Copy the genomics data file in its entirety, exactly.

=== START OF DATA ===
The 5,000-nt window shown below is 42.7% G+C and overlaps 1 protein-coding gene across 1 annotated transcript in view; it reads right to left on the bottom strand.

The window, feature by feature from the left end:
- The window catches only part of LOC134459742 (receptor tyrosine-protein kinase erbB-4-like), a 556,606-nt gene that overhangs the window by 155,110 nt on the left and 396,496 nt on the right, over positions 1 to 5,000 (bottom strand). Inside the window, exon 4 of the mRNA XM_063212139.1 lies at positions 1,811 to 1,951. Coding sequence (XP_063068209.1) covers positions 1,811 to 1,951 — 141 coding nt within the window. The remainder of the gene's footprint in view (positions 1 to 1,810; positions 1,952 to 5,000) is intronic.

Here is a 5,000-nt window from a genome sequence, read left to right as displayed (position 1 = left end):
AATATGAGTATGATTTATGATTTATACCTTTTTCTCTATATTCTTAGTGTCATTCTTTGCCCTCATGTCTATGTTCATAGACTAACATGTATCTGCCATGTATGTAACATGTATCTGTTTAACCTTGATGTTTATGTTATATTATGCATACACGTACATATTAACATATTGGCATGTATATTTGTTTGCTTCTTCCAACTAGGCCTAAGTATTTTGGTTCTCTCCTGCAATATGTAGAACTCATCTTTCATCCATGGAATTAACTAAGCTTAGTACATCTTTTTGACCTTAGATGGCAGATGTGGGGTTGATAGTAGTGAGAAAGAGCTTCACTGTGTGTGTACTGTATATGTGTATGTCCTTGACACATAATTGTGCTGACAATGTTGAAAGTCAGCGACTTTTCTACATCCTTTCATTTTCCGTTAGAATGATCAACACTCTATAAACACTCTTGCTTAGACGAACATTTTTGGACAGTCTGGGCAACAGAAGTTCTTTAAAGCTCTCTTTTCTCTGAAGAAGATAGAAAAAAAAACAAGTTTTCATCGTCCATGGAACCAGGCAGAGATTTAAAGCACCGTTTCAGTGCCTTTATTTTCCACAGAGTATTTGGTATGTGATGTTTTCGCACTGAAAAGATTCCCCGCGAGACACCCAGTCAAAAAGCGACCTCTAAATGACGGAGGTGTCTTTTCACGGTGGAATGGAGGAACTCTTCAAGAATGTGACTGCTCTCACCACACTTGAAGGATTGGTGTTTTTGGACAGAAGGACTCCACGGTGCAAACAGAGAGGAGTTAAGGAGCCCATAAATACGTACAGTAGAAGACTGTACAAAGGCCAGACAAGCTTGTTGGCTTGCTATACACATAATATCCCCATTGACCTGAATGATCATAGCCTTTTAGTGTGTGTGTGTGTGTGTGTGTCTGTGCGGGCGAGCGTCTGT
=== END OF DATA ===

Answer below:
The 5,000-nt window shown below is 42.7% G+C and overlaps 1 protein-coding gene across 1 annotated transcript in view; it reads right to left on the bottom strand.

The window, feature by feature from the left end:
- The window catches only part of LOC134459742 (receptor tyrosine-protein kinase erbB-4-like), a 556,606-nt gene that overhangs the window by 155,110 nt on the left and 396,496 nt on the right, over positions 1 to 5,000 (bottom strand). Inside the window, exon 4 of the mRNA XM_063212139.1 lies at positions 1,811 to 1,951. Coding sequence (XP_063068209.1) covers positions 1,811 to 1,951 — 141 coding nt within the window. The remainder of the gene's footprint in view (positions 1 to 1,810; positions 1,952 to 5,000) is intronic.

Here is a 5,000-nt window from a genome sequence, read left to right as displayed (position 1 = left end):
AATATGAGTATGATTTATGATTTATACCTTTTTCTCTATATTCTTAGTGTCATTCTTTGCCCTCATGTCTATGTTCATAGACTAACATGTATCTGCCATGTATGTAACATGTATCTGTTTAACCTTGATGTTTATGTTATATTATGCATACACGTACATATTAACATATTGGCATGTATATTTGTTTGCTTCTTCCAACTAGGCCTAAGTATTTTGGTTCTCTCCTGCAATATGTAGAACTCATCTTTCATCCATGGAATTAACTAAGCTTAGTACATCTTTTTGACCTTAGATGGCAGATGTGGGGTTGATAGTAGTGAGAAAGAGCTTCACTGTGTGTGTACTGTATATGTGTATGTCCTTGACACATAATTGTGCTGACAATGTTGAAAGTCAGCGACTTTTCTACATCCTTTCATTTTCCGTTAGAATGATCAACACTCTATAAACACTCTTGCTTAGACGAACATTTTTGGACAGTCTGGGCAACAGAAGTTCTTTAAAGCTCTCTTTTCTCTGAAGAAGATAGAAAAAAAAACAAGTTTTCATCGTCCATGGAACCAGGCAGAGATTTAAAGCACCGTTTCAGTGCCTTTATTTTCCACAGAGTATTTGGTATGTGATGTTTTCGCACTGAAAAGATTCCCCGCGAGACACCCAGTCAAAAAGCGACCTCTAAATGACGGAGGTGTCTTTTCACGGTGGAATGGAGGAACTCTTCAAGAATGTGACTGCTCTCACCACACTTGAAGGATTGGTGTTTTTGGACAGAAGGACTCCACGGTGCAAACAGAGAGGAGTTAAGGAGCCCATAAATACGTACAGTAGAAGACTGTACAAAGGCCAGACAAGCTTGTTGGCTTGCTATACACATAATATCCCCATTGACCTGAATGATCATAGCCTTTTAGTGTGTGTGTGTGTGTGTGTGTCTGTGCGGGCGAGCGTCTGT